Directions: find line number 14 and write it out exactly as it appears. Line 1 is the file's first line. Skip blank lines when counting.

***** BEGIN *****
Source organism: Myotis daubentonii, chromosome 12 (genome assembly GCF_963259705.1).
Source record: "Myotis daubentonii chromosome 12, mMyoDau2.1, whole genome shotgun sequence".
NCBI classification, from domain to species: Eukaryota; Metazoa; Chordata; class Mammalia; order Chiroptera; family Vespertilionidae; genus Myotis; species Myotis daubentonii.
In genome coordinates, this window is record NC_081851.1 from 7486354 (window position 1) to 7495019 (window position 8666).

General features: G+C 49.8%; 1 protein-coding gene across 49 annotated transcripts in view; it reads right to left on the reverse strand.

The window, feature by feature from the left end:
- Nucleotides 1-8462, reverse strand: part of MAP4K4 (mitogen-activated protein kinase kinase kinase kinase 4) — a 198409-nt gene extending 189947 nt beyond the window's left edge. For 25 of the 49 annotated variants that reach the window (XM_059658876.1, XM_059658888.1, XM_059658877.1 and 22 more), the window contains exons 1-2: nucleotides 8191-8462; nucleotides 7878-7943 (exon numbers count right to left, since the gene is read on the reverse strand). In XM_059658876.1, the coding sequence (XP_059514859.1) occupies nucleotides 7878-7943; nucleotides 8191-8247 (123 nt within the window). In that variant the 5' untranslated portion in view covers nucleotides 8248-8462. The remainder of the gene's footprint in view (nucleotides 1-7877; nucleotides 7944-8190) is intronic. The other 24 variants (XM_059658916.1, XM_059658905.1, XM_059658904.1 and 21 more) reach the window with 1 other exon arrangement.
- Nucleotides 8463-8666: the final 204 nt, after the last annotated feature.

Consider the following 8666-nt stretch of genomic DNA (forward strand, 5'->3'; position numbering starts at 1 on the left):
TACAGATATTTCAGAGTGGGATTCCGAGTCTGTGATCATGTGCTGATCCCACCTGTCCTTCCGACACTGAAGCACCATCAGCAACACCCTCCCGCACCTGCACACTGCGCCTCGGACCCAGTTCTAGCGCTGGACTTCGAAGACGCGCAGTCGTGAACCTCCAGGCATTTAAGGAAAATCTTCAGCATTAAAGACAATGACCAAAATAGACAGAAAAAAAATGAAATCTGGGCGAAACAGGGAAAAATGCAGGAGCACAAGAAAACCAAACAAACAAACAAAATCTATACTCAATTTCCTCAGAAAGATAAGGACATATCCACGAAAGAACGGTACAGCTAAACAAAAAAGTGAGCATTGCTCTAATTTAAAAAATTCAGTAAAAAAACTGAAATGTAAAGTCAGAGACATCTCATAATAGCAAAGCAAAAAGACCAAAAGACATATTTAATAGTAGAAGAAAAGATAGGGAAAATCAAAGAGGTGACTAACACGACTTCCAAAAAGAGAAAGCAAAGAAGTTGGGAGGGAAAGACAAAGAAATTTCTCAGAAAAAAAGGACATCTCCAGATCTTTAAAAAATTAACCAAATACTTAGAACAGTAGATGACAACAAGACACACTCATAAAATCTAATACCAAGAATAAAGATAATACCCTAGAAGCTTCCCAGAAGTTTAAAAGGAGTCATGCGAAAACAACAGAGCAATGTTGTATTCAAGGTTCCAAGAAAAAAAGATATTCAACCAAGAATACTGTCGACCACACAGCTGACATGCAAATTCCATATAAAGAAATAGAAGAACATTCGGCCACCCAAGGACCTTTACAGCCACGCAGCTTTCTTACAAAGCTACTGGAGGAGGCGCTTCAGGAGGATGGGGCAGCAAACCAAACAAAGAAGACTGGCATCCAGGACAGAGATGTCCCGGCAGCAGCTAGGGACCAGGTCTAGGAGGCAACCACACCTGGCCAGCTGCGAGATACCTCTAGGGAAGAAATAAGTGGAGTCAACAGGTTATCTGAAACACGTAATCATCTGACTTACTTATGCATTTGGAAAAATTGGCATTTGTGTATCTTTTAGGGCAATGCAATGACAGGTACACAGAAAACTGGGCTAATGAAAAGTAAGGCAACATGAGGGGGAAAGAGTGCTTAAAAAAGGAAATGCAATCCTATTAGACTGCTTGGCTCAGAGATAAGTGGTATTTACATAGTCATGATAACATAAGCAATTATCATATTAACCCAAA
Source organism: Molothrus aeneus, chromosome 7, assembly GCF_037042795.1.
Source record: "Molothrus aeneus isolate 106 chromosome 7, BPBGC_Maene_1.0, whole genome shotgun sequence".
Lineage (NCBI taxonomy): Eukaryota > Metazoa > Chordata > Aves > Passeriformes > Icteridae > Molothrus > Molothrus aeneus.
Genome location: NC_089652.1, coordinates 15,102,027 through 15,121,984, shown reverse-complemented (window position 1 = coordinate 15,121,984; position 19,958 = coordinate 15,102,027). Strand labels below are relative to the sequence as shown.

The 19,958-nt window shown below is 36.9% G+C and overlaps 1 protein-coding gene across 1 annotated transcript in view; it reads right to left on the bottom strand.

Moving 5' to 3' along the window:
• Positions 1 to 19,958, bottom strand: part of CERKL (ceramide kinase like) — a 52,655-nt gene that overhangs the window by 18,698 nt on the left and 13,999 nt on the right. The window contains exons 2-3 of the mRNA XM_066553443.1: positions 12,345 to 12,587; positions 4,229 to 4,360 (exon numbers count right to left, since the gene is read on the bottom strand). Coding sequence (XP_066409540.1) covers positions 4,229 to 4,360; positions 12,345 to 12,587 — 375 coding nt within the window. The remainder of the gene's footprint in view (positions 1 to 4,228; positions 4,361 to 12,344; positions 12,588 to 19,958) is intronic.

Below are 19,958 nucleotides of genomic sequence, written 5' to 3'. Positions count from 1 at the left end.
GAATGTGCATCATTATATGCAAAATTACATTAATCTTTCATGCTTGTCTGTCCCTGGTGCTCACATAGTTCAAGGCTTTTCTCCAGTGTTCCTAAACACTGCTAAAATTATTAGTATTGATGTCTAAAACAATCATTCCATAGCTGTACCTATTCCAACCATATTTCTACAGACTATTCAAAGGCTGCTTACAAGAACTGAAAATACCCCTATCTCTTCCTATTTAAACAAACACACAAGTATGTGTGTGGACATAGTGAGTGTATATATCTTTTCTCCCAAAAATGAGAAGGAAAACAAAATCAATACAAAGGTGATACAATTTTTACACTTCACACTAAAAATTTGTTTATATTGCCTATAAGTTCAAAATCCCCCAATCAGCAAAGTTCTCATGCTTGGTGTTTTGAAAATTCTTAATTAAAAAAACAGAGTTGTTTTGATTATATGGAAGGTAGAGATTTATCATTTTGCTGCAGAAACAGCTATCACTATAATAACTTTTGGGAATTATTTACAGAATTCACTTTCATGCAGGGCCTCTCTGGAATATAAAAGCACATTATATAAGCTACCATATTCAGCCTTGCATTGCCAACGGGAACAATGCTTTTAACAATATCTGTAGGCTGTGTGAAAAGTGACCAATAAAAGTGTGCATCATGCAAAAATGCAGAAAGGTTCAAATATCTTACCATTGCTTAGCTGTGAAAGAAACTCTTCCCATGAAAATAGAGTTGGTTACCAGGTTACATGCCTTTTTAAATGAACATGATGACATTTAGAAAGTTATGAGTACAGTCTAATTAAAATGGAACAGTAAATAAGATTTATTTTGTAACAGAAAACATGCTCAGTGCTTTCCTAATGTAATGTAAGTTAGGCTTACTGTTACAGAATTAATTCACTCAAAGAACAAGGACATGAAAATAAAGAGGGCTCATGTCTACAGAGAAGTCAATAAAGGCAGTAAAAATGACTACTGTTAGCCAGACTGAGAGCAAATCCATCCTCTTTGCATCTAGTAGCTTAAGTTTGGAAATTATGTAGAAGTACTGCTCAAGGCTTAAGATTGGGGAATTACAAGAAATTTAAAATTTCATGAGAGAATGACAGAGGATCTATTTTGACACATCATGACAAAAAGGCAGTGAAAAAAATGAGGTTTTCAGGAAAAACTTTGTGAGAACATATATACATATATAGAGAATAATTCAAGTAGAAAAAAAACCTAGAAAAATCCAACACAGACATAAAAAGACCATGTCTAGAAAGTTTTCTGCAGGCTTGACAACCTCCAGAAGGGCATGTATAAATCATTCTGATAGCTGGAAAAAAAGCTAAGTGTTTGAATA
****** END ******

Genome location: NC_089652.1, coordinates 15,102,027 through 15,121,984, shown reverse-complemented (window position 1 = coordinate 15,121,984; position 19,958 = coordinate 15,102,027). Strand labels below are relative to the sequence as shown.